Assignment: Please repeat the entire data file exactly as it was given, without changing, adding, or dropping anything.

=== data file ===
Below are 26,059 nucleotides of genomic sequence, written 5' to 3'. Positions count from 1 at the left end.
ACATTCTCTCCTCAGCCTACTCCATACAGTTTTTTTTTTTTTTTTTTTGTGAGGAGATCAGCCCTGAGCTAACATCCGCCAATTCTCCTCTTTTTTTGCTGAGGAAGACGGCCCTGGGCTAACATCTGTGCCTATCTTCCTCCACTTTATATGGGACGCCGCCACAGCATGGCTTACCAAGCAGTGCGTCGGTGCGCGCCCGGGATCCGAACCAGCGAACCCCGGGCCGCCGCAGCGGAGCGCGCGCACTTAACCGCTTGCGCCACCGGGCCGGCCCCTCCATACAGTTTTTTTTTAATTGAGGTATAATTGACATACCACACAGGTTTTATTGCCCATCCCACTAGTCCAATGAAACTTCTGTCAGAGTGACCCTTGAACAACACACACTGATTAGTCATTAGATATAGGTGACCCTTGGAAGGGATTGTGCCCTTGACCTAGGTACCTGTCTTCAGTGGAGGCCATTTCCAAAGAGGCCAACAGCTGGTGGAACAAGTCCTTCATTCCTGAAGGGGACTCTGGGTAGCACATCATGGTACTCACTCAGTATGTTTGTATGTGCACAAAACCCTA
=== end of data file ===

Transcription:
Below are 26,059 nucleotides of genomic sequence, written 5' to 3'. Positions count from 1 at the left end.
ACATTCTCTCCTCAGCCTACTCCATACAGTTTTTTTTTTTTTTTTTTTGTGAGGAGATCAGCCCTGAGCTAACATCCGCCAATTCTCCTCTTTTTTTGCTGAGGAAGACGGCCCTGGGCTAACATCTGTGCCTATCTTCCTCCACTTTATATGGGACGCCGCCACAGCATGGCTTACCAAGCAGTGCGTCGGTGCGCGCCCGGGATCCGAACCAGCGAACCCCGGGCCGCCGCAGCGGAGCGCGCGCACTTAACCGCTTGCGCCACCGGGCCGGCCCCTCCATACAGTTTTTTTTTAATTGAGGTATAATTGACATACCACACAGGTTTTATTGCCCATCCCACTAGTCCAATGAAACTTCTGTCAGAGTGACCCTTGAACAACACACACTGATTAGTCATTAGATATAGGTGACCCTTGGAAGGGATTGTGCCCTTGACCTAGGTACCTGTCTTCAGTGGAGGCCATTTCCAAAGAGGCCAACAGCTGGTGGAACAAGTCCTTCATTCCTGAAGGGGACTCTGGGTAGCACATCATGGTACTCACTCAGTATGTTTGTATGTGCACAAAACCCTA